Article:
First Bees

Which came first, the flowers or the bees? This year it was the flowers. But both have evolved, lock and key, together; the history of flowering plants is mirrored by the history of pollinators.

Lisa had the day off from teaching, so we were able to hike together today. Before we opened the car doors to get out, a Red Admiral graced the windshield and landed in the parking lot. This yearly migrant, surges north in the spring, arriving just in time to lay eggs on its host plant, Stinging Nettle. We’d chosen wisely in visiting the Cannon River Wilderness Area. As we walked down the stairs and entered the forested valley, a variety of spring ephemerals greeted us. First Bloodroot, its curled, knobby-fingered leaves beneath half-opened flowers giving it the look of a chalice raised by an Arthurian knight’s armored hand. Then Hepatica in numerous shades between white and violet, leafless, tall-stemmed flowers in tight groupings here and there across the forest floor. Lisa suggested they grew as living bouquets. More of a surrealist, the image that leapt to mind was of a group of Christmas carolers. Then Spring Beauty. Then False Rue Anemone and Dutchman’s Breeches, only beginning to bloom. Reaching the trail’s end at the oak savanna, Prairie Buttercup, small, egg-yolk-yellow flowers inches above the sand.

To the flowers go the bees. I had been concerned that the sustained cool weather was delaying the emergence of the early bees. For the last two weeks flowers had been open but there had been no bees to speak of. Today, however, my concerns fell away. The bees were back. A single, tiny Lasioglossum clung torpidly to the petal of a Hepatica flower. Colletes inaequalis visited willow catkins and dozens of vigilant males flew low to the ground at the aggregate nesting sites on the open sandstone slopes of the savanna bluffs. Several different species of Andrena gathered pollen from Bloodroot flowers. Yes indeed, the bees were back. I was happy, and doubly so, being able to take this hike and share these encounters with my companion of some many years, so many springs. Lisa and I were equal partners today like the bees and the flowers, or, the pleasing thought came to me, like the naturalists Edwin and Nellie Teale at Trail Wood.

Publicado por scottking scottking, 15 de abril de 2017

Observaciones

Fotos / Sonidos

Observ.

scottking

Fecha

Abril 14, 2017 12:01 PM CDT

Descripción

Prairie Buttercup
Cannon River Wilderness Area (east unit)
Northfield, Minnesota

Fotos / Sonidos

Observ.

scottking

Fecha

Abril 14, 2017 11:47 AM CDT

Descripción

Pennsylvania Sedge
Cannon River Wilderness Area (east unit)
Northfield, Minnesota

Fotos / Sonidos

Observ.

scottking

Fecha

Abril 14, 2017 11:34 AM CDT

Descripción

Sharp-lobed Hepatica
Cannon River Wilderness Area (east unit)
Northfield, Minnesota

Fotos / Sonidos

Observ.

scottking

Fecha

Abril 14, 2017 11:29 AM CDT

Descripción

Virginia Spring Beauty
Cannon River Wilderness Area (east unit)
Northfield, Minnesota

Fotos / Sonidos

Observ.

scottking

Fecha

Abril 14, 2017 11:16 AM CDT

Descripción

False Rue Anemone
Cannon River Wilderness Area (east unit)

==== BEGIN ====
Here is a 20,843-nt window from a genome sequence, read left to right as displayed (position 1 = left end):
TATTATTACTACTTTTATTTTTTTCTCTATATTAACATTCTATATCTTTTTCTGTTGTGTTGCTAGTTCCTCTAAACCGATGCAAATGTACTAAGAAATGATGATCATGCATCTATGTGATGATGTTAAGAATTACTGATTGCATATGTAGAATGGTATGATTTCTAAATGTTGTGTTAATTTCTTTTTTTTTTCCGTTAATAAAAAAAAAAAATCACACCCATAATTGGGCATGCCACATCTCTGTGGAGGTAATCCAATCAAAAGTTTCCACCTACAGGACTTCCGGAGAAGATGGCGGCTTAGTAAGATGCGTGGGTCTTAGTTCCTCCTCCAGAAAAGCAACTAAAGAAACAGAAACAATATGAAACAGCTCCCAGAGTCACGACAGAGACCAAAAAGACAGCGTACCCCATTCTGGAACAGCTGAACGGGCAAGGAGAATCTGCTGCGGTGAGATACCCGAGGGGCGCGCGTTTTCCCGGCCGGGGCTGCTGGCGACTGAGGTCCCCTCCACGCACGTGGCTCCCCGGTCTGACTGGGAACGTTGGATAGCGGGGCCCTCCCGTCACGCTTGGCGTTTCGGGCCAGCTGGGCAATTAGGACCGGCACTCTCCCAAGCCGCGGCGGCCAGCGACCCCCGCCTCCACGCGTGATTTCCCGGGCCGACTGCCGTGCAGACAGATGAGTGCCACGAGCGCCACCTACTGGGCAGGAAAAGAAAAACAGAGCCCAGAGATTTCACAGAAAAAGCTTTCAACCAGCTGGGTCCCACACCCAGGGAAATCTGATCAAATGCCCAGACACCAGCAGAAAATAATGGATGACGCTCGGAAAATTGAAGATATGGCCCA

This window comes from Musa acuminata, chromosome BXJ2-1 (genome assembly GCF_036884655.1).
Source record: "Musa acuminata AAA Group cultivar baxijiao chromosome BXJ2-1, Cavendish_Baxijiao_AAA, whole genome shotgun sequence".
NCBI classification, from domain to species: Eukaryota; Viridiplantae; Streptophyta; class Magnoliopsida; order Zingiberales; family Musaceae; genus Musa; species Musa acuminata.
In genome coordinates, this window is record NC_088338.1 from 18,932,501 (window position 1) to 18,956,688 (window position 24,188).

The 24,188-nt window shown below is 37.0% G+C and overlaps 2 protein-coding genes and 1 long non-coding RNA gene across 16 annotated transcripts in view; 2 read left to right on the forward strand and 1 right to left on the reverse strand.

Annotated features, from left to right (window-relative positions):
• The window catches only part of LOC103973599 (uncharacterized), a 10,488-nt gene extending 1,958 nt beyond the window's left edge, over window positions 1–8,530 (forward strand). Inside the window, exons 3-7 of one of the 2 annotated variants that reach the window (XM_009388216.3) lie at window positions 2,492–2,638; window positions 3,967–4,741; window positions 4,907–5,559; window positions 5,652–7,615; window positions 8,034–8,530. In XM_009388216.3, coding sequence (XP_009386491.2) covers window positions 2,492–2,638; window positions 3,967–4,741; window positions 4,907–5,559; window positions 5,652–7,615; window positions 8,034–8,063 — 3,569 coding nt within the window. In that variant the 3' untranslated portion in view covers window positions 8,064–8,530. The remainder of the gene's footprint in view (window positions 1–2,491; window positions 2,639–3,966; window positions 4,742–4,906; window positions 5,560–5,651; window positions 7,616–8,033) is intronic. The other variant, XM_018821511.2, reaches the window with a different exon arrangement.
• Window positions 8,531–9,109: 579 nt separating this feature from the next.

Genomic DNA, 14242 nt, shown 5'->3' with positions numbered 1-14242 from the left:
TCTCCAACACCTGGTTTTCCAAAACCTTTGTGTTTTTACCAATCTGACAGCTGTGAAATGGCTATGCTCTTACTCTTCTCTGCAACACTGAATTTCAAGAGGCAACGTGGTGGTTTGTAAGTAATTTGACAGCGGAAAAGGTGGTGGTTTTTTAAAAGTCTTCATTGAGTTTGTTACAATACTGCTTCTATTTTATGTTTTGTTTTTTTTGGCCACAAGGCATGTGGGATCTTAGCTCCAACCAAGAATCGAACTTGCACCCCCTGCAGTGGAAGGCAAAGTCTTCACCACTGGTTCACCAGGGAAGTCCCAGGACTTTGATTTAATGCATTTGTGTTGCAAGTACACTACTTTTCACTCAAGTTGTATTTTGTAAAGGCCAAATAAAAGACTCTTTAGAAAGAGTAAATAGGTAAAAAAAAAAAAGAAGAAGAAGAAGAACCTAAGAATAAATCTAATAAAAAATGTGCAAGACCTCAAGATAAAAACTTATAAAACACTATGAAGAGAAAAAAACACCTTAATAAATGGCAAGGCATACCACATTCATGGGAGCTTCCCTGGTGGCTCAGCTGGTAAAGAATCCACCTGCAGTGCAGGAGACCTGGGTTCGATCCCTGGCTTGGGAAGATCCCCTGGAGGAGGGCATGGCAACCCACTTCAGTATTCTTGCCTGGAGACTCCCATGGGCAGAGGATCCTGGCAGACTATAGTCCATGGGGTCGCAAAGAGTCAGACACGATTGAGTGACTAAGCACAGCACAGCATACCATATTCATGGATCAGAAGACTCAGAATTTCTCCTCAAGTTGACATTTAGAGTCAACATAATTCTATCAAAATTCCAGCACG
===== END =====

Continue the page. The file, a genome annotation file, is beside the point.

Northfield, Minnesota

Fotos / Sonidos

Qué

Sanguinaria Norteamericana (Sanguinaria canadensis)

Observ.

scottking

Fecha

Abril 14, 2017 11:14 AM CDT

Descripción

Bloodroot
Cannon River Wilderness Area (east unit)
Northfield, Minnesota

Fotos / Sonidos

Observ.

scottking

Fecha

Abril 14, 2017 11:14 AM CDT

Descripción

Red-necked False Blister Beetle
Cannon River Wilderness Area (east unit)
Northfield, Minnesota

Fotos / Sonidos

Qué

Mariposa Almirante Rojo (Vanessa atalanta)

Observ.

scottking

Fecha

Abril 14, 2017 11:12 AM CDT

Descripción

Red Admiral
Cannon River Wilderness Area (east unit)
Northfield, Minnesota

Fotos / Sonidos

Observ.

scottking

Fecha

Abril 14, 2017 12:28 PM CDT

Descripción

Andrena Bee
Cannon River Wilderness Area (east unit)
Northfield, Minnesota

Fotos / Sonidos

Observ.

scottking

Fecha

Abril 14, 2017 12:22 PM CDT

Descripción

Andrena Bee
Cannon River Wilderness Area (east unit)
Northfield, Minnesota

Fotos / Sonidos

Qué

Abejas Metálicas del Sudor (Subgénero Dialictus)

Observ.

scottking

Fecha

Abril 14, 2017 12:12 PM CDT

Descripción

Sweat Bee
Cannon River Wilderness Area (east unit)
Northfield, Minnesota

Fotos / Sonidos

Observ.

scottking

Fecha

Abril 14, 2017 12:10 PM CDT

Descripción

Unequal Cellophane Bee
Cannon River Wilderness Area (east unit)
Northfield, Minnesota

Fotos / Sonidos

Qué

Avispa de Papel Oscura (Polistes fuscatus)

Observ.

scottking

Fecha

Abril 14, 2017 11:57 AM CDT

Descripción

Northern Paper Wasps
Cannon River Wilderness Area (east unit)
Northfield, Minnesota

Fotos / Sonidos

Observ.

scottking

Fecha

Abril 14, 2017 11:40 AM CDT

Descripción

Tuft-legged Orbweaver
Cannon River Wilderness Area (east unit)
Northfield, Minnesota

Fotos / Sonidos

Observ.

scottking

Fecha

Abril 14, 2017 11:37 AM CDT

Descripción

Flower Beetle
Cannon River Wilderness Area (east unit)
Northfield, Minnesota

Fotos / Sonidos

Observ.

scottking

Fecha

Abril 14, 2017 11:37 AM CDT

Descripción

Fly
Cannon River Wilderness Area (east unit)
Northfield, Minnesota

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